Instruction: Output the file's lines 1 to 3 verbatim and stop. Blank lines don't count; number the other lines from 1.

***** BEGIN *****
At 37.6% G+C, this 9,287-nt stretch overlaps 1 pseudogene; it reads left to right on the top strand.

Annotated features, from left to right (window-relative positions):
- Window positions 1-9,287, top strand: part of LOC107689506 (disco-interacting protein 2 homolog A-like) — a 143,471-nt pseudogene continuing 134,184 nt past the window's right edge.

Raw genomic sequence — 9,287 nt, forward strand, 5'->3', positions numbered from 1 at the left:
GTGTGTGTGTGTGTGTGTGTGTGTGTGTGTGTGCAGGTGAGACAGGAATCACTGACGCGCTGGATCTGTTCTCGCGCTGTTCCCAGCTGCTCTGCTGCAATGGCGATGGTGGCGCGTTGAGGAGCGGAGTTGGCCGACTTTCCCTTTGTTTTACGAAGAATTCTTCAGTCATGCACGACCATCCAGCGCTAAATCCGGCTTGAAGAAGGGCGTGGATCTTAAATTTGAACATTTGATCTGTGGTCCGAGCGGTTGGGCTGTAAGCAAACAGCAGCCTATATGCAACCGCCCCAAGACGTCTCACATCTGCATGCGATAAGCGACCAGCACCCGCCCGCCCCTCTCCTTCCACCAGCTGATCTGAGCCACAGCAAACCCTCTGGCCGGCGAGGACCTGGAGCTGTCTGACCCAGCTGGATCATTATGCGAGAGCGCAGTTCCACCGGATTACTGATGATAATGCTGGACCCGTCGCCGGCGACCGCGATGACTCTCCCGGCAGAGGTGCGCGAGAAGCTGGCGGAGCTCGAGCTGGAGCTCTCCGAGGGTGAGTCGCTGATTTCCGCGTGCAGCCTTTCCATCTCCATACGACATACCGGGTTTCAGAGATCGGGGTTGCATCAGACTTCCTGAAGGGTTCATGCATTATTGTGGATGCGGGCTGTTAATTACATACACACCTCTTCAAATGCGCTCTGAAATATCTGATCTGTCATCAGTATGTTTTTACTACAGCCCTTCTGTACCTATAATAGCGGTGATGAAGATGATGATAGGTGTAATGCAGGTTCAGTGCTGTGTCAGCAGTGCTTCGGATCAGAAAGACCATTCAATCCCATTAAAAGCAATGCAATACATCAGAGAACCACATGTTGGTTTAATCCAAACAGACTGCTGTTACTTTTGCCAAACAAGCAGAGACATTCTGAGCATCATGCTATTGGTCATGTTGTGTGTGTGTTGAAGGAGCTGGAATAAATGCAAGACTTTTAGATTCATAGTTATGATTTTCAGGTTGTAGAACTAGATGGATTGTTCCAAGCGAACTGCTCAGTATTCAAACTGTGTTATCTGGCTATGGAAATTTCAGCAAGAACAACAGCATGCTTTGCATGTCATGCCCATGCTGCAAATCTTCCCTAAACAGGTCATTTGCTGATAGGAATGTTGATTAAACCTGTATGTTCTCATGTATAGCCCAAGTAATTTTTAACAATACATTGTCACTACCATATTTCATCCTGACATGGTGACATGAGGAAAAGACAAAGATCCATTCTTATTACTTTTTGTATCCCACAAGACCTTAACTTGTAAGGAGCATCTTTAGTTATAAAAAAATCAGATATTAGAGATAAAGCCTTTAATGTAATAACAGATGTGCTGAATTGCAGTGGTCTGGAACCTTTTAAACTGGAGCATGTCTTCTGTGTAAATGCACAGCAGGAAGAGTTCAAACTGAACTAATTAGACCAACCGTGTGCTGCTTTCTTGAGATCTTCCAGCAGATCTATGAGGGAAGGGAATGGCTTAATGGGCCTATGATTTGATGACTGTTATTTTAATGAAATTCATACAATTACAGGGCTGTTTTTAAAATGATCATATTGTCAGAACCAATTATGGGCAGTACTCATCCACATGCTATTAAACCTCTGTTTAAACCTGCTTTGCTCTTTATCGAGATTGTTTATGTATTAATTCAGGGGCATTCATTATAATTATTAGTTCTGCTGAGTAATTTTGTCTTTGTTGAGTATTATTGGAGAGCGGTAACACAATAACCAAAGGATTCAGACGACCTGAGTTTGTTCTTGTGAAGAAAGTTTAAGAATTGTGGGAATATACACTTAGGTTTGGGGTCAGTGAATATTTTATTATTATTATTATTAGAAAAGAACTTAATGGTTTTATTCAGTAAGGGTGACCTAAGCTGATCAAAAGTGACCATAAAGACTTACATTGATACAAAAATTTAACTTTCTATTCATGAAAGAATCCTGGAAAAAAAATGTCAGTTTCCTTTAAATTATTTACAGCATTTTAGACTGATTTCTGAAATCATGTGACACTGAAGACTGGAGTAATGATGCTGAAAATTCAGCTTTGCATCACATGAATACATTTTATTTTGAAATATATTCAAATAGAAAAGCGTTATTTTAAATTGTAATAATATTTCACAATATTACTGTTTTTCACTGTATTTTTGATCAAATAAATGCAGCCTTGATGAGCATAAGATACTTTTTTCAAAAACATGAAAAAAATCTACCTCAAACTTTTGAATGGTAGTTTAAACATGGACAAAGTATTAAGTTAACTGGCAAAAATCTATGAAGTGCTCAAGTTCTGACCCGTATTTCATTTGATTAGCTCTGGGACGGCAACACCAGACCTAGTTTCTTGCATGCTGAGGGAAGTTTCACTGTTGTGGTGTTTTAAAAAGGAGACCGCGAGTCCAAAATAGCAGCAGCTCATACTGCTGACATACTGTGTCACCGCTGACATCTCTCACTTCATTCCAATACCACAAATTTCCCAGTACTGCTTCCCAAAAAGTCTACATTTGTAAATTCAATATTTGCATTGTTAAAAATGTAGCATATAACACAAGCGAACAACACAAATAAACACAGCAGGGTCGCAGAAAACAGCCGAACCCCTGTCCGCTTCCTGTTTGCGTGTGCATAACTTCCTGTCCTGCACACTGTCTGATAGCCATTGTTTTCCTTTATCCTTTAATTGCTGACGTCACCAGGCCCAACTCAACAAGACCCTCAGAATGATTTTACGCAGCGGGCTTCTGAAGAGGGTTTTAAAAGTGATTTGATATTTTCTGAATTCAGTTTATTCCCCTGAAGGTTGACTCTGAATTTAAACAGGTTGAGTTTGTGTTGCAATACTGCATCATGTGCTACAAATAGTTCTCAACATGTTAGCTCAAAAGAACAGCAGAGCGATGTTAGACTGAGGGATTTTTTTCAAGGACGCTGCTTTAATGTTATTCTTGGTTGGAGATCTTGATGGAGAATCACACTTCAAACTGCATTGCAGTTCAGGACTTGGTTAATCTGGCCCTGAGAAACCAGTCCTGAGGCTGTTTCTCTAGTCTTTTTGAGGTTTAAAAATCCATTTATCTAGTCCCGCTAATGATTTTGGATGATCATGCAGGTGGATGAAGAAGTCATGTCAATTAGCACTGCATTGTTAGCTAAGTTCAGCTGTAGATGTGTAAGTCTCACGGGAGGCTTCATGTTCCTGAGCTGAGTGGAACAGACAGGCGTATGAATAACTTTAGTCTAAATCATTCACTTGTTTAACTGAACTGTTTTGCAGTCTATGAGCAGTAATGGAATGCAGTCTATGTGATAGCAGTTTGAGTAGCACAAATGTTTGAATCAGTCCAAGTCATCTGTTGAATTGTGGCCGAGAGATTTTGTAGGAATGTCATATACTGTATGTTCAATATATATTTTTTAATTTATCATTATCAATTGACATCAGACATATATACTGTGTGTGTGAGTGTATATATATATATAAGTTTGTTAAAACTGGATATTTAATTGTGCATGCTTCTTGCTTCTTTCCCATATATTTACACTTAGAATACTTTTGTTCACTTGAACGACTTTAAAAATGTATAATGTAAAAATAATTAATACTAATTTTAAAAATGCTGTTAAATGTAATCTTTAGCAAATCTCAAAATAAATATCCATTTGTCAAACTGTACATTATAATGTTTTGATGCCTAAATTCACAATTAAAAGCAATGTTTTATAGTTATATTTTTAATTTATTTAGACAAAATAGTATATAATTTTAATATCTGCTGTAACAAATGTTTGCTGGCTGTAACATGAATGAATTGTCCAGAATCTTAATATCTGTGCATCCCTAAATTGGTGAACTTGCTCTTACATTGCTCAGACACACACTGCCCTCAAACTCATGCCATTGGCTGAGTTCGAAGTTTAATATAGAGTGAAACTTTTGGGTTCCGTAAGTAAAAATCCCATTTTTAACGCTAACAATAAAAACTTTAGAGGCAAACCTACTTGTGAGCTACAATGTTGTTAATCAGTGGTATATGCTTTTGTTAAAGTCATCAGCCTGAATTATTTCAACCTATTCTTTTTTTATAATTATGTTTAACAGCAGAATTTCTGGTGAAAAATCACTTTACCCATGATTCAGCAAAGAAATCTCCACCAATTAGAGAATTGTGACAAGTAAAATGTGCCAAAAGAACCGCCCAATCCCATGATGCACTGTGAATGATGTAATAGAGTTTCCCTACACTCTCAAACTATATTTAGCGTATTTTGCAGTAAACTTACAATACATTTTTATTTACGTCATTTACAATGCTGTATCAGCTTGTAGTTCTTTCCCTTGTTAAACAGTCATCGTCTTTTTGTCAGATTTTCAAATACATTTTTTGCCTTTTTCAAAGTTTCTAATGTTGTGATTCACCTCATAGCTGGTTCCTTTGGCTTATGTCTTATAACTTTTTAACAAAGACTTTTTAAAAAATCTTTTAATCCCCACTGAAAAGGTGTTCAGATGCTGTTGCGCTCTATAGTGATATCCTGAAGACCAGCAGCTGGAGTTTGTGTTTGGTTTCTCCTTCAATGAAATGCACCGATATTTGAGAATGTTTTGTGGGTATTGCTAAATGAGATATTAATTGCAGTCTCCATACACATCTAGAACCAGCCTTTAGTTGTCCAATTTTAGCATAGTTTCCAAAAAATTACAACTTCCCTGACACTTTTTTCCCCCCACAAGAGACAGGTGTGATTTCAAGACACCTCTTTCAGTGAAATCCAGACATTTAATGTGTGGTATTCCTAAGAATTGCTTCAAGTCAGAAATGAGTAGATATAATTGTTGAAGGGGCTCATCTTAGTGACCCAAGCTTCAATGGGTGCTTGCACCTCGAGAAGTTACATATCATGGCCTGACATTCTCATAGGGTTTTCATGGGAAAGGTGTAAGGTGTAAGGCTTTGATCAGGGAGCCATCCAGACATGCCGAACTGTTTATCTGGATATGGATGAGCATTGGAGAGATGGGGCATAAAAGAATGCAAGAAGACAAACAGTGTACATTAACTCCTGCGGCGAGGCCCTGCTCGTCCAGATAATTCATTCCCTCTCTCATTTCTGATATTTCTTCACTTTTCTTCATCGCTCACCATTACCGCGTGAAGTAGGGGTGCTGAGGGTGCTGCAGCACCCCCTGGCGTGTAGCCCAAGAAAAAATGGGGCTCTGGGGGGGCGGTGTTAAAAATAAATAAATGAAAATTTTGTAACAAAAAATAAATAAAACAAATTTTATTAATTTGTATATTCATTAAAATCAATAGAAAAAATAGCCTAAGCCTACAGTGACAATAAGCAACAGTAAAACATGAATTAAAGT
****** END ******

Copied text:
At 37.6% G+C, this 9,287-nt stretch overlaps 1 pseudogene; it reads left to right on the top strand.

Annotated features, from left to right (window-relative positions):
- Window positions 1-9,287, top strand: part of LOC107689506 (disco-interacting protein 2 homolog A-like) — a 143,471-nt pseudogene continuing 134,184 nt past the window's right edge.